IT TOOK me a long time to realize, during my activities with the Underground Literary Alliance, that the literary establishment treated all criticism of itself as a fight to the death. For the mandarins and their flunkies, everything is allowable to maintain their turf. This includes smearing, lying, blackballing—all the corrupt ingenuity of these limited folks is called upon to prevail. The bureaucratic mindset: Their loyalty isn’t to truth, but to the system of which they’re part.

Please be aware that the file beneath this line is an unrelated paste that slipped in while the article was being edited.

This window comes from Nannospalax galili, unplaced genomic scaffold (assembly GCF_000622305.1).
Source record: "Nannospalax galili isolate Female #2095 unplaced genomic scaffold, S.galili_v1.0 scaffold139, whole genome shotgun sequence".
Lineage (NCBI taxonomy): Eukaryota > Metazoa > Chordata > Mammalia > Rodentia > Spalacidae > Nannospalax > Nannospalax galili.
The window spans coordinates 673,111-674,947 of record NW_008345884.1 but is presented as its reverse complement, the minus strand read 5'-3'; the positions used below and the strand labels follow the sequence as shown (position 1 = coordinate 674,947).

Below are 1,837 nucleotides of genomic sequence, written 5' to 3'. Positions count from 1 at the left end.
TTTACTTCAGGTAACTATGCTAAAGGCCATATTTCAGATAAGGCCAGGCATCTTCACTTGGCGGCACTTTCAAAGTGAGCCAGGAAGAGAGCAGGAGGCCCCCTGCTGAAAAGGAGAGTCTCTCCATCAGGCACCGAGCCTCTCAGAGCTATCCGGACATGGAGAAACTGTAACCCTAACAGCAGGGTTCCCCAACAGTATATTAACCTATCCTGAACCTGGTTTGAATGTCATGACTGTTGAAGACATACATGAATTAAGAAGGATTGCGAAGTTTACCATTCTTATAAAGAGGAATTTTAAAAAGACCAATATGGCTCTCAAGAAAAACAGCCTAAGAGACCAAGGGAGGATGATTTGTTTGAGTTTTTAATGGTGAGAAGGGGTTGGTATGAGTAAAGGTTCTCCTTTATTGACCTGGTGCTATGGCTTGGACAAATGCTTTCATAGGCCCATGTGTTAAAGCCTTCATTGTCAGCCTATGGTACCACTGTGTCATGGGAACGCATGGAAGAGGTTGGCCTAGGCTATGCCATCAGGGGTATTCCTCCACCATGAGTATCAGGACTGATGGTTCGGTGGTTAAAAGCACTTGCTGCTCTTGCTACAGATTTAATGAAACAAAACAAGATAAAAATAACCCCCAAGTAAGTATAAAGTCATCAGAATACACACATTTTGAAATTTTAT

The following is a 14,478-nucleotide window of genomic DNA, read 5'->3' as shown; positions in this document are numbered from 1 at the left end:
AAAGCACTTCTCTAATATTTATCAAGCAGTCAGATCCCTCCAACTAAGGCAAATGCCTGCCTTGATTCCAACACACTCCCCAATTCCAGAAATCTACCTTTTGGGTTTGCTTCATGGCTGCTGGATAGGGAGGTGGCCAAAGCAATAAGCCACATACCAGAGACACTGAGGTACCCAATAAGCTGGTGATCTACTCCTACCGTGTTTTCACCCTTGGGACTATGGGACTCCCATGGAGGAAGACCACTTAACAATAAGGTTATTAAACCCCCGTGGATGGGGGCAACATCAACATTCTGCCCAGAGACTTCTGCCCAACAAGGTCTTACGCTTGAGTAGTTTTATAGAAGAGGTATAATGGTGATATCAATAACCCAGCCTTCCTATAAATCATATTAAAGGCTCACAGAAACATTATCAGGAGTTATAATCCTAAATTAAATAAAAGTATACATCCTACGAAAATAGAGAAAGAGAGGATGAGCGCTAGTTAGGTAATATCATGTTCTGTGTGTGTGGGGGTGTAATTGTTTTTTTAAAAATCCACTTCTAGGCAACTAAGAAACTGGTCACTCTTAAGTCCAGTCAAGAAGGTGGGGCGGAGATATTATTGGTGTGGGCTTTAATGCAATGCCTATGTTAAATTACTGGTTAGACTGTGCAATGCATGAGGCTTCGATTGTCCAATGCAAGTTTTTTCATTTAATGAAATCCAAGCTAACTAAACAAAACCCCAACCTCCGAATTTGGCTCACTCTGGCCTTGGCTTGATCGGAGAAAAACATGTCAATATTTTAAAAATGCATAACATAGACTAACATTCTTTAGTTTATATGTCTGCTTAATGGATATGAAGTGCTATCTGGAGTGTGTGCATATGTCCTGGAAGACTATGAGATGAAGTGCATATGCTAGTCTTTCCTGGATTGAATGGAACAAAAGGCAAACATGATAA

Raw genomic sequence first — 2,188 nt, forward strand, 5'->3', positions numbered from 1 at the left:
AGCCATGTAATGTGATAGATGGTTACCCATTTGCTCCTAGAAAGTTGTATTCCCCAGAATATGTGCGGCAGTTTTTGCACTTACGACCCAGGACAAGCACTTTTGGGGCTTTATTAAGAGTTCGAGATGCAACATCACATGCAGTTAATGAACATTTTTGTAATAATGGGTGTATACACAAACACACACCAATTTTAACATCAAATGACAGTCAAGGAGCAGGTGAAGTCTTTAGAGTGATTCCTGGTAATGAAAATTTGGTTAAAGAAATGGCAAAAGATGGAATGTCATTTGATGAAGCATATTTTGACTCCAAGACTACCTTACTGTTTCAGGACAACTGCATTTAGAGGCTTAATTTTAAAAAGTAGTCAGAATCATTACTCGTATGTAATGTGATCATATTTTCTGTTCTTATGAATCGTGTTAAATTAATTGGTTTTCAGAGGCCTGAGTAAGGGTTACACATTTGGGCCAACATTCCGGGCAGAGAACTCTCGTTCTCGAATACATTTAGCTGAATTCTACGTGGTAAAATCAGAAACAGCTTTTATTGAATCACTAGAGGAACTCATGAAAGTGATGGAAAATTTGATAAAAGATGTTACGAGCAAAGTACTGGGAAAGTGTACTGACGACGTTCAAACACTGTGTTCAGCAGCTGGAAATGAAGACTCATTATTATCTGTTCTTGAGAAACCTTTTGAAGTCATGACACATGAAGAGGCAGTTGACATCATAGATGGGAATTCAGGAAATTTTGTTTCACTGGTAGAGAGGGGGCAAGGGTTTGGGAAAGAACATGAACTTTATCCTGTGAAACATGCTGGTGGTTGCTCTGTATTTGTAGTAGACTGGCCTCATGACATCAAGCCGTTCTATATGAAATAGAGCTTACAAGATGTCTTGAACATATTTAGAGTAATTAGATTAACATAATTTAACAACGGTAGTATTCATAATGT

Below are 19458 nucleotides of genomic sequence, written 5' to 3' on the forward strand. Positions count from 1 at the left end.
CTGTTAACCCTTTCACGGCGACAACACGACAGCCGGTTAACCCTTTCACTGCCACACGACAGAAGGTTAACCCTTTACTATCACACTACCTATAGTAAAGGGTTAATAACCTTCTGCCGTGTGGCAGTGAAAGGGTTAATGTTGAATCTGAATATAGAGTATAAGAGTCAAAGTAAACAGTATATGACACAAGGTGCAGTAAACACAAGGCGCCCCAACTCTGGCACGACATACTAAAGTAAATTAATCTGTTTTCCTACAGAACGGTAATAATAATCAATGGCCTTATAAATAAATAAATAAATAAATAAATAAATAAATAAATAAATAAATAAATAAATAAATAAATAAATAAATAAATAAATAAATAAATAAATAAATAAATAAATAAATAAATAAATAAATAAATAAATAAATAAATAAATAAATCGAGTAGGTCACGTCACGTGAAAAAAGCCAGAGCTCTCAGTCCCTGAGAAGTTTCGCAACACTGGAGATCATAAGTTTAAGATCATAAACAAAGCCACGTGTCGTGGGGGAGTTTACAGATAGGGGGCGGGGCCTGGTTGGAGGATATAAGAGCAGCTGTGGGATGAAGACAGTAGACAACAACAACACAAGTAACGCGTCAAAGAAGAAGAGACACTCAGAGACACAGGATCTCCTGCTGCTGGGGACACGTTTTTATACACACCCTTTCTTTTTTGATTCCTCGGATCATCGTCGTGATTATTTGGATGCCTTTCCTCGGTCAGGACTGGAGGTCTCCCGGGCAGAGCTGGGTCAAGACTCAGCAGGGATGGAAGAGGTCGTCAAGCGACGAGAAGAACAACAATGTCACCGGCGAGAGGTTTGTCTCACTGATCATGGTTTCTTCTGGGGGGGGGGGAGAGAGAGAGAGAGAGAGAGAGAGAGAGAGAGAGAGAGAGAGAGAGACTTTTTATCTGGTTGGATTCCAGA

The threat the ULA offered was of two kinds. First, to make pop writing more vital and relevant to the larger society. Second, to have pop writing at its best accepted as legitimate literature.
The status quo “literary” scene is shrinking in size and power. Its art is decayed. The scene sits like a dying, unthinking animal, still capable of blindly, ruthlessly lashing out.